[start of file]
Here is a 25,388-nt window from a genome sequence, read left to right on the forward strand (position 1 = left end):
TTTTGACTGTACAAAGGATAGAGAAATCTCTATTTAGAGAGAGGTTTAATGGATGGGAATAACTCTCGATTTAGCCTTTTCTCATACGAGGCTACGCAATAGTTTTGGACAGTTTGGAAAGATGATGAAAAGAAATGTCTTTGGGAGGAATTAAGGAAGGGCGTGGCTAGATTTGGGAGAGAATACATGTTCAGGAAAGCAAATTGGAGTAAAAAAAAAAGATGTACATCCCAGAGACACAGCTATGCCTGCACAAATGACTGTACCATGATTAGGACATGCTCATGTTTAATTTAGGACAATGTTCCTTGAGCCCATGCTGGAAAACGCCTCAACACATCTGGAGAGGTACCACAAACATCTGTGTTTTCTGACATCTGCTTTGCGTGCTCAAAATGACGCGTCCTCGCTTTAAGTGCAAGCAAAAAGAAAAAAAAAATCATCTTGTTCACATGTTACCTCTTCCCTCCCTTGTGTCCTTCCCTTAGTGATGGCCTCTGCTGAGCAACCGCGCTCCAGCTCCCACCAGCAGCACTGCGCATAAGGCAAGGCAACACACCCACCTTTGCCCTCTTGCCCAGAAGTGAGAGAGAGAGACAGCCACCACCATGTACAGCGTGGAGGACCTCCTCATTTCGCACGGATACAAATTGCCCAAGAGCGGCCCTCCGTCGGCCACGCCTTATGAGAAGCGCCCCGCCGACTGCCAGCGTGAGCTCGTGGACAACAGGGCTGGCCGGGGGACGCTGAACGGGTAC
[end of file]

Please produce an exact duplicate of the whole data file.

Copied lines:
Here is a 25,388-nt window from a genome sequence, read left to right on the forward strand (position 1 = left end):
TTTTGACTGTACAAAGGATAGAGAAATCTCTATTTAGAGAGAGGTTTAATGGATGGGAATAACTCTCGATTTAGCCTTTTCTCATACGAGGCTACGCAATAGTTTTGGACAGTTTGGAAAGATGATGAAAAGAAATGTCTTTGGGAGGAATTAAGGAAGGGCGTGGCTAGATTTGGGAGAGAATACATGTTCAGGAAAGCAAATTGGAGTAAAAAAAAAAGATGTACATCCCAGAGACACAGCTATGCCTGCACAAATGACTGTACCATGATTAGGACATGCTCATGTTTAATTTAGGACAATGTTCCTTGAGCCCATGCTGGAAAACGCCTCAACACATCTGGAGAGGTACCACAAACATCTGTGTTTTCTGACATCTGCTTTGCGTGCTCAAAATGACGCGTCCTCGCTTTAAGTGCAAGCAAAAAGAAAAAAAAAATCATCTTGTTCACATGTTACCTCTTCCCTCCCTTGTGTCCTTCCCTTAGTGATGGCCTCTGCTGAGCAACCGCGCTCCAGCTCCCACCAGCAGCACTGCGCATAAGGCAAGGCAACACACCCACCTTTGCCCTCTTGCCCAGAAGTGAGAGAGAGAGACAGCCACCACCATGTACAGCGTGGAGGACCTCCTCATTTCGCACGGATACAAATTGCCCAAGAGCGGCCCTCCGTCGGCCACGCCTTATGAGAAGCGCCCCGCCGACTGCCAGCGTGAGCTCGTGGACAACAGGGCTGGCCGGGGGACGCTGAACGGGTAC